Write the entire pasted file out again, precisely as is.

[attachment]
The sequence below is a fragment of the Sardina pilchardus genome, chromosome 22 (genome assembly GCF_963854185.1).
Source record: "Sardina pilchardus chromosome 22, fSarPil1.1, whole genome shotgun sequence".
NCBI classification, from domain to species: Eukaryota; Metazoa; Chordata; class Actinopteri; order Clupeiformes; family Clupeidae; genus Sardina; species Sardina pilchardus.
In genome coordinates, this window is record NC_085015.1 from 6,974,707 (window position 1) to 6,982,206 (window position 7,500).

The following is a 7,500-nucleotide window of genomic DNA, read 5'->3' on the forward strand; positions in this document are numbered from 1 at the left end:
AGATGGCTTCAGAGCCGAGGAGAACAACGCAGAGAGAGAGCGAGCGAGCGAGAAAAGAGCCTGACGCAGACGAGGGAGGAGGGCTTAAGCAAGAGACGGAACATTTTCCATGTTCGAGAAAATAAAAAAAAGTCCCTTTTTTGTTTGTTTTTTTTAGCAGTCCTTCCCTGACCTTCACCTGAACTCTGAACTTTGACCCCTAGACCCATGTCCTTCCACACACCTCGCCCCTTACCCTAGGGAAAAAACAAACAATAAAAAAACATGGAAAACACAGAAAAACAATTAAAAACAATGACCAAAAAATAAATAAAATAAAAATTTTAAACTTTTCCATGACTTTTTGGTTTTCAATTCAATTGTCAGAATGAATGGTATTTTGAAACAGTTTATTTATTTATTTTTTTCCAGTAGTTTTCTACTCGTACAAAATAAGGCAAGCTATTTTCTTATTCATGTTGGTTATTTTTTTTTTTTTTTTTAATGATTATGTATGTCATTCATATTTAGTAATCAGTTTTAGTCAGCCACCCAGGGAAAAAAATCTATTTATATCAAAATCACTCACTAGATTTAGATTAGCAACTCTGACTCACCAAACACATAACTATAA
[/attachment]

The sequence below is a fragment of the Sardina pilchardus genome, chromosome 22 (genome assembly GCF_963854185.1).
Source record: "Sardina pilchardus chromosome 22, fSarPil1.1, whole genome shotgun sequence".
NCBI classification, from domain to species: Eukaryota; Metazoa; Chordata; class Actinopteri; order Clupeiformes; family Clupeidae; genus Sardina; species Sardina pilchardus.
In genome coordinates, this window is record NC_085015.1 from 6,974,707 (window position 1) to 6,982,206 (window position 7,500).

The following is a 7,500-nucleotide window of genomic DNA, read 5'->3' on the forward strand; positions in this document are numbered from 1 at the left end:
AGATGGCTTCAGAGCCGAGGAGAACAACGCAGAGAGAGAGCGAGCGAGCGAGAAAAGAGCCTGACGCAGACGAGGGAGGAGGGCTTAAGCAAGAGACGGAACATTTTCCATGTTCGAGAAAATAAAAAAAAGTCCCTTTTTTGTTTGTTTTTTTTAGCAGTCCTTCCCTGACCTTCACCTGAACTCTGAACTTTGACCCCTAGACCCATGTCCTTCCACACACCTCGCCCCTTACCCTAGGGAAAAAACAAACAATAAAAAAACATGGAAAACACAGAAAAACAATTAAAAACAATGACCAAAAAATAAATAAAATAAAAATTTTAAACTTTTCCATGACTTTTTGGTTTTCAATTCAATTGTCAGAATGAATGGTATTTTGAAACAGTTTATTTATTTATTTTTTTCCAGTAGTTTTCTACTCGTACAAAATAAGGCAAGCTATTTTCTTATTCATGTTGGTTATTTTTTTTTTTTTTTTTAATGATTATGTATGTCATTCATATTTAGTAATCAGTTTTAGTCAGCCACCCAGGGAAAAAAATCTATTTATATCAAAATCACTCACTAGATTTAGATTAGCAACTCTGACTCACCAAACACATAACTATAA